July 19, 2009
July 19, 2009
FEDERAL HOUSING FINANCE AGENCY: Washington, DC – Federal Housing Finance Agency Director James B. Lockhart today released FHFA’s latest Foreclosure Prevention Report detailing actions taken by Fannie Mae and Freddie Mac to prevent unnecessary foreclosures and keep people in their homes.
The report includes loan modification data under FHFA’s Streamlined Modification Program, which was initiated in November 2008 but ended in April 2009. This report does not include data on refinancings or modifications from the Administration’s Making Home Affordable Program announced in March 2009. The report shows that as of April 30, 2009, of the Enterprises’ 30 million residential mortgages:
• Completed loan modifications fell 12 percent in April to approximately 13,800 from March as the Enterprises ended their Streamlined Modification Program (SMP) and began implementing the Home Affordable Modification Program (HAMP). Modifications under the HAMP require a three-month trial period for the borrower to demonstrate the ability and willingness to make modified payments. Modifications under HAMP are counted as completed after the three-month trial period is completed.
• Loan modifications accounted for 48 percent of all completed foreclosure prevention actions in April compared to 47 percent in March. Seventy-five percent of loans modified in April involved both rate reductions and term extensions, up from 73 percent in March.
• Completed short sales and deeds in lieu increased 15 percent in April 2009 to nearly 4,000, more than three times the volume one year earlier.
• Delinquencies continued to increase as approximately 71,700 more loans became 60 days or more delinquent in April. Loans 60-plus-days delinquent increased approximately 7 percent in April to 1.2 million.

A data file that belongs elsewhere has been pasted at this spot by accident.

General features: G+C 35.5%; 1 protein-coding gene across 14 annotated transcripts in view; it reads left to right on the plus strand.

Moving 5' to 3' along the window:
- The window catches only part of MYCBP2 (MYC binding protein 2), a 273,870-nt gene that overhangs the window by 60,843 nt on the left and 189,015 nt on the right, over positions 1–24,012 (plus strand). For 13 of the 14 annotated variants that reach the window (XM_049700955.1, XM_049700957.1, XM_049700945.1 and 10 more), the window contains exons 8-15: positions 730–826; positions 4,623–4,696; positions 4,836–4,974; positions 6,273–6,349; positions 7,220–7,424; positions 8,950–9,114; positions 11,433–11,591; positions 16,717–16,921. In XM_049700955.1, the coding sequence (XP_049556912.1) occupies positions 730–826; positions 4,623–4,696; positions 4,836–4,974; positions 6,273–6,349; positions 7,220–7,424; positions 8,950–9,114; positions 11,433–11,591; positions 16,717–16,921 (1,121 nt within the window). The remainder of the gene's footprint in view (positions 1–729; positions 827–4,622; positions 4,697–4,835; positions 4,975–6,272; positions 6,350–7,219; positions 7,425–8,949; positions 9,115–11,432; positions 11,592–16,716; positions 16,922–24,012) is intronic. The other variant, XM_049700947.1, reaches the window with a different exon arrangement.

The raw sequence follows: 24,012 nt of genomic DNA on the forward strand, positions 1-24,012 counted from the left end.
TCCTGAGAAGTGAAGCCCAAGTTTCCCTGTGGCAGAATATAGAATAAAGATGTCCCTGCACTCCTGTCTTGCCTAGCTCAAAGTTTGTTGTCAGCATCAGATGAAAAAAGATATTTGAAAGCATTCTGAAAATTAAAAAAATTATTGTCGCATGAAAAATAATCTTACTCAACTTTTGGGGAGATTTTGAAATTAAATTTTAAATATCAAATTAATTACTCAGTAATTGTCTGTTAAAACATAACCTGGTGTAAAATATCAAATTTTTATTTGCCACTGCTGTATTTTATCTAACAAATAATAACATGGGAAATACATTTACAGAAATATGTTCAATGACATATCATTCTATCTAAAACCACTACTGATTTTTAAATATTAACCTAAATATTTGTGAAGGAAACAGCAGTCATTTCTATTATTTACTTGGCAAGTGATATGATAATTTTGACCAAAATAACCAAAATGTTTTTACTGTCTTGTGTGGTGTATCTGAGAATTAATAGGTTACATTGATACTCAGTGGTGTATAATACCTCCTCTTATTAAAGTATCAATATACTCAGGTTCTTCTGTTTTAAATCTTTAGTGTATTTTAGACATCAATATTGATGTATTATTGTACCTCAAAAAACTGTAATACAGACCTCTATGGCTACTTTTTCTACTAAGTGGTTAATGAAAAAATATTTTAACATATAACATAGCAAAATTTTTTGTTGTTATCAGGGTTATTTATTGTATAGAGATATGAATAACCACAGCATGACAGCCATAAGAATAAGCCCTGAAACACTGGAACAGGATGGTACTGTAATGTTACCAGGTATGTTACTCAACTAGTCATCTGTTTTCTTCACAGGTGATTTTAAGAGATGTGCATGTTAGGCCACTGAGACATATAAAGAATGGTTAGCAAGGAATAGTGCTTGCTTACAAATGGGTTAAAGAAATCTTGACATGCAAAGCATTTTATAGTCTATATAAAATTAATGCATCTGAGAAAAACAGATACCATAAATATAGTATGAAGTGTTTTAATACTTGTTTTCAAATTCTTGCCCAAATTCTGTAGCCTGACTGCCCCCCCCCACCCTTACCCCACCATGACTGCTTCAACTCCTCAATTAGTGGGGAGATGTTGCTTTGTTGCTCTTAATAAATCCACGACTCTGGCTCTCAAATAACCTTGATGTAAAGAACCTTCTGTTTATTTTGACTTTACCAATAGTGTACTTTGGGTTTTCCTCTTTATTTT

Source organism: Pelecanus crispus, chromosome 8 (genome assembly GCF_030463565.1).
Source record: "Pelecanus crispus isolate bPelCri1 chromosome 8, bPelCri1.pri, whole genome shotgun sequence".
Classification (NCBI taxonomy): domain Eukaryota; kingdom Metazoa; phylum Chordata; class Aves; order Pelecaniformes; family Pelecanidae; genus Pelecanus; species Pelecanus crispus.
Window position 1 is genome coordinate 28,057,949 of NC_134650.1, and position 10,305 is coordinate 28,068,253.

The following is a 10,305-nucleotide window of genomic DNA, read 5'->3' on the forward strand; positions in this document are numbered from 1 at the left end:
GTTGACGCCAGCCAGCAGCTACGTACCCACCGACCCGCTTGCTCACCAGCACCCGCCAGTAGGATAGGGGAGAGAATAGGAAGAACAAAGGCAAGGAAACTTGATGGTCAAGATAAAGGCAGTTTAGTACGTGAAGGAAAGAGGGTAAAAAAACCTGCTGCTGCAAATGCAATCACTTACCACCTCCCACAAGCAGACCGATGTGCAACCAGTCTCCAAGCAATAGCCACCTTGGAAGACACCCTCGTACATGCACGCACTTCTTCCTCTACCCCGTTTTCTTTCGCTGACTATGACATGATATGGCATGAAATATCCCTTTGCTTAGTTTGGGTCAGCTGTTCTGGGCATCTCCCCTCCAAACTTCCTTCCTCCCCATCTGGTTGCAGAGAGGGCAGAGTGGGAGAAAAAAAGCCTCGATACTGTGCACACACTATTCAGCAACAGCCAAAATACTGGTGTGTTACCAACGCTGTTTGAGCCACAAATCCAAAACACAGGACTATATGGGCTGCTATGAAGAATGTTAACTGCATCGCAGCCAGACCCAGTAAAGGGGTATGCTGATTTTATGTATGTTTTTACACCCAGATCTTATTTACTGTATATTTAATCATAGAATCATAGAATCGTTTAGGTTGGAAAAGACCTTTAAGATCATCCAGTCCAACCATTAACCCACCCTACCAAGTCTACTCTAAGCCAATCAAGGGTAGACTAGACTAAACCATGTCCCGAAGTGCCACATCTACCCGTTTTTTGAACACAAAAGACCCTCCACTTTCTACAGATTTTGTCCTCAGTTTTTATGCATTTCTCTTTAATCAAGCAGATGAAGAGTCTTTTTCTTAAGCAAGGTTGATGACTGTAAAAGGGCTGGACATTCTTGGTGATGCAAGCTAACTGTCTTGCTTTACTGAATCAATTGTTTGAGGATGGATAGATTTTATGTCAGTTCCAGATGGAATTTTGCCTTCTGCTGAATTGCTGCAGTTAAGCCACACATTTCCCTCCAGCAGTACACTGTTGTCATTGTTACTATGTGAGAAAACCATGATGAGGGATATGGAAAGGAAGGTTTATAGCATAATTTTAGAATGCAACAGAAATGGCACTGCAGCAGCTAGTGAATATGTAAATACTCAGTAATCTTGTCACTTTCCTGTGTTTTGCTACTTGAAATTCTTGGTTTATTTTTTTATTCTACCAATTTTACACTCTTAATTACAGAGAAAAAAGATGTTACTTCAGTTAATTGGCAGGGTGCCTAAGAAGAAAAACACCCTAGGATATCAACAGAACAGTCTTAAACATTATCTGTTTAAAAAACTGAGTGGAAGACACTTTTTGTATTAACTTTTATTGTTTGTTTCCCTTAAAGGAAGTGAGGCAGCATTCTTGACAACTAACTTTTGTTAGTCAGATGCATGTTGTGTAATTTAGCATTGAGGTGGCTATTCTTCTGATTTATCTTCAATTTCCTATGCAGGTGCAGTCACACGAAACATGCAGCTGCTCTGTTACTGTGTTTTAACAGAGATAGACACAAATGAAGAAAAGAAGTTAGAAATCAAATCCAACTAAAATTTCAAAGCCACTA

• Foreclosure starts in April declined 3 percent compared with March to nearly 85,900. Foreclosure starts were lower in April as servicers began to temporarily suspend foreclosure actions on delinquent borrowers who pursued a modification under HAMP, while borrowers’ eligibility was being determined. If a borrower is determined to be ineligible for HAMP, the servicer is required to consider other alternatives to prevent foreclosure such as short sales and deeds in lieu.
• Foreclosure and third-party sales increased to 14,200 in April up from 9,300 in March driven by sales of non-occupied properties, and owner-occupied properties already determined to be ineligible for HAMP.
### The Federal Housing Finance Agency regulates Fannie Mae, Freddie Mac and the 12 Federal Home Loan Banks. These government-sponsored enterprises provide more than $6.3 trillion in funding for the U.S. mortgage markets and financial institutions.
Stay up to date with the latest political news and commentary from Oregon Business Report through daily email updates:
Prefer another subscription option? Subscribe to our RSS Feed, become a fan on Facebook, or follow us on Twitter.